BISMARCK, N.D. (AP) — There are hundreds more jobs than takers in the heart of North Dakota’s oil patch. Finding a hotel room, parking space or table at a restaurant is no longer easy.
More than two years after the state’s unprecedented oil bonanza fizzled to a lull, North Dakota — the nation’s No. 2 oil producer behind Texas — is experiencing a sort of boomlet that has pushed daily production back above 1 million barrels daily.
“There is a long-term optimism that was not here just a year ago,” said Williston Republican Sen. Brad Bekkedahl, whose western North Dakota district is in the epicenter of the state’s oil-producing region.
Industry officials and others say the uptick comes from a bump in crude prices, regulatory certainty with the more drill-friendly Trump administration, better technology, and the prospect of nearly half of the state’s crude coursing through the disputed Dakota Access Pipeline, which could open markets abroad where top prices are typically fetched.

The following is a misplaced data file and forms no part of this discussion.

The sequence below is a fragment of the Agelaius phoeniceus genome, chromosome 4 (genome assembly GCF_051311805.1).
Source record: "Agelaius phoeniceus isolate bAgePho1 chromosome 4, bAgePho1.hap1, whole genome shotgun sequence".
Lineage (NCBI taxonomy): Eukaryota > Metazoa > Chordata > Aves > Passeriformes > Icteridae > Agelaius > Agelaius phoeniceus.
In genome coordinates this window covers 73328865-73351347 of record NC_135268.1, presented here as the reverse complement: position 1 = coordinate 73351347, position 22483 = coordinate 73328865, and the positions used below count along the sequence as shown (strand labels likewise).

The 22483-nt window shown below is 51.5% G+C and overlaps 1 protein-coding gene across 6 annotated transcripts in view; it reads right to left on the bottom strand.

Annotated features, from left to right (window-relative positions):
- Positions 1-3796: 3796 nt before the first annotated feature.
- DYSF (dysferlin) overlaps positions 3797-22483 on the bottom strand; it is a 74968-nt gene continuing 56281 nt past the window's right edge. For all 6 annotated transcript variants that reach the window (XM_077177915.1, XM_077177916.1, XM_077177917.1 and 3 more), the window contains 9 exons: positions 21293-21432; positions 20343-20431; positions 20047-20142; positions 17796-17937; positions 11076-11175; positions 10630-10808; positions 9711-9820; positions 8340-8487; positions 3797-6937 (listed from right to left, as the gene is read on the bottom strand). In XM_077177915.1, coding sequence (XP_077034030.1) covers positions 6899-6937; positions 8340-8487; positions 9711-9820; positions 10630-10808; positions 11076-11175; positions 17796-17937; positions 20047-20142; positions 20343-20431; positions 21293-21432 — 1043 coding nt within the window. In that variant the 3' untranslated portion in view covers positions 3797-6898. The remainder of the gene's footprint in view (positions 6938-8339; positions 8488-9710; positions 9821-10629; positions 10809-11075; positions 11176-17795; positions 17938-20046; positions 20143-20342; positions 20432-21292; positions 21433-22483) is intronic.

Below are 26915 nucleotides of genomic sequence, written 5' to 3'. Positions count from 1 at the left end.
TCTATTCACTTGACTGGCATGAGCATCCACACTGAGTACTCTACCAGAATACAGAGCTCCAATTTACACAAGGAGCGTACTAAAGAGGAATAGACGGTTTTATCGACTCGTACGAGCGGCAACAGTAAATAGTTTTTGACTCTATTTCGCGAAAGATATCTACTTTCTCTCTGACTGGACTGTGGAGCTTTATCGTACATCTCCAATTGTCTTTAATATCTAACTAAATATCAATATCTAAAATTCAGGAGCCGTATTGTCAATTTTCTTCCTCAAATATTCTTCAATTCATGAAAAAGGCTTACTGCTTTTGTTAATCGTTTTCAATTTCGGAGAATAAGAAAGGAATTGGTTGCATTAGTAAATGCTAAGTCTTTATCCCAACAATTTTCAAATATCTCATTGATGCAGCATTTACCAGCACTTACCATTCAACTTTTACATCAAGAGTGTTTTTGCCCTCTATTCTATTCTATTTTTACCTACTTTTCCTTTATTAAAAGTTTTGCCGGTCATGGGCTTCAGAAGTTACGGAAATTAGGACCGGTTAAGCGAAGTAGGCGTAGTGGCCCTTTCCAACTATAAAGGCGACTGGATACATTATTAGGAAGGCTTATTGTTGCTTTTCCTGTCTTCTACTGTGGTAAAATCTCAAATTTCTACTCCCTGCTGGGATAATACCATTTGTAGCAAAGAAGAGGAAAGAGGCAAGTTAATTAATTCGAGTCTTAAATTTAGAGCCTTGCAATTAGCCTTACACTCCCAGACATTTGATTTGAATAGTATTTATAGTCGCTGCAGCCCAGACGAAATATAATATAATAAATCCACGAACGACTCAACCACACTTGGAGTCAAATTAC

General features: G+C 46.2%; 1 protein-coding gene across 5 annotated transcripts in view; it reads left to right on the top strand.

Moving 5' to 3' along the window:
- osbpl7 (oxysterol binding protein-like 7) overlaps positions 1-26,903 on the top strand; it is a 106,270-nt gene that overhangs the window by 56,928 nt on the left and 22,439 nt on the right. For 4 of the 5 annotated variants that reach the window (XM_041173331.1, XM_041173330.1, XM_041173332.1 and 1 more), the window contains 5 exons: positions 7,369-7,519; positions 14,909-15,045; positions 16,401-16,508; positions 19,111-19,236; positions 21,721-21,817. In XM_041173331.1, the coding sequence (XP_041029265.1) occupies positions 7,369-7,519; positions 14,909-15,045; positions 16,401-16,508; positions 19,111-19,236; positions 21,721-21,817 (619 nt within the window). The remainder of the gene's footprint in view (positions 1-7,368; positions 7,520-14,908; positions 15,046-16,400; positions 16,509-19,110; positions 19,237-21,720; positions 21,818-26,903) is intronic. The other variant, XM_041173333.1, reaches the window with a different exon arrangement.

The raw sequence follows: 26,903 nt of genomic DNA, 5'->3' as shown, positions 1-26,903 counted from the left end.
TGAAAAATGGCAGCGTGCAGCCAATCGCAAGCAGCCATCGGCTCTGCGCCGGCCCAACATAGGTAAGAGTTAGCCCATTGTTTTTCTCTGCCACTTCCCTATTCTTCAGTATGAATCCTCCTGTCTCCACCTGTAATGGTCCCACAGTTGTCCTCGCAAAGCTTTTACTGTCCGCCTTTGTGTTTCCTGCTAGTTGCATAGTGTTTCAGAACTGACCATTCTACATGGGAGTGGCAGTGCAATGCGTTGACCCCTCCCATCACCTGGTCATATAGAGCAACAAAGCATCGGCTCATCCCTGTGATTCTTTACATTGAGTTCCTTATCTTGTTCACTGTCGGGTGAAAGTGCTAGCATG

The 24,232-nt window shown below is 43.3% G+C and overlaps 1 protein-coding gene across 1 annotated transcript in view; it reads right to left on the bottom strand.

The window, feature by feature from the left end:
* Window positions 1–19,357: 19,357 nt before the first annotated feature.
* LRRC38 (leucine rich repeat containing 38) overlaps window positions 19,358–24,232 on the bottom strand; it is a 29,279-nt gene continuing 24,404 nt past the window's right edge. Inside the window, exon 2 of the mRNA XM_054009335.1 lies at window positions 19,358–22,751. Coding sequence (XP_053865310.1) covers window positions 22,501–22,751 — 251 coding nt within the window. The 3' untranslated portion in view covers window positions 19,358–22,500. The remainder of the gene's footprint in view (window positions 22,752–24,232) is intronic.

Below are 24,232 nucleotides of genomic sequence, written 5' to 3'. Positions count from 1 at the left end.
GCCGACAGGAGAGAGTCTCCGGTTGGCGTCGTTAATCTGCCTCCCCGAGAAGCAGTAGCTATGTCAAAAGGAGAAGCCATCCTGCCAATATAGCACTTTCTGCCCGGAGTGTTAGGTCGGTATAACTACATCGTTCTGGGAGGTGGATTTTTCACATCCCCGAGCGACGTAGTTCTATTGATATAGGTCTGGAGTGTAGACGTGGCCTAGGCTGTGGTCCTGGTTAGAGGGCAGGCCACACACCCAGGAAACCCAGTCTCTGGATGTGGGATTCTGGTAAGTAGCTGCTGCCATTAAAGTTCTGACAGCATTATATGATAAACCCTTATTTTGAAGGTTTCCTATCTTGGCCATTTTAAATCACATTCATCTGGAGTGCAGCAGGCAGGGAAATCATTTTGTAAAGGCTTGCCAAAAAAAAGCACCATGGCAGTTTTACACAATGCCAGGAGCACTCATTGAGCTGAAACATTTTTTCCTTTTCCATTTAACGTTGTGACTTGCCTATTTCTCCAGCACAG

Though the pipeline still faces opposition from American Indian tribes and environmentalists who fear it threatens cultural sites and drinking water, Ron Ness, president of the North Dakota Petroleum Council, calls it a “game-changer that opens up everything.”
The $3.8 billion pipeline — expected to be fully operating next month — opens up the possibility for North Dakota oil to be sold on the world market, where industry officials say it could earn several dollars more per barrel. Shippers also can save about $3 per barrel moving the oil by pipeline rather than using the mile-long trains that have carried North Dakota crude to the Gulf Coast since 2008, industry officials say.
“We can compete with the world,” said Ness, whose group represents several hundred companies working in North Dakota’s oil patch.
At capacity, the Dakota Access pipeline will be able to transport half of the daily crude production from North Dakota’s Bakken oil fields to Illinois. From there, the crude will be put into another pipeline to the Gulf Coast, where it can be used at refineries or loaded on tankers to overseas markets. Trains will still be used to take North Dakota crude to other places in the U.S.
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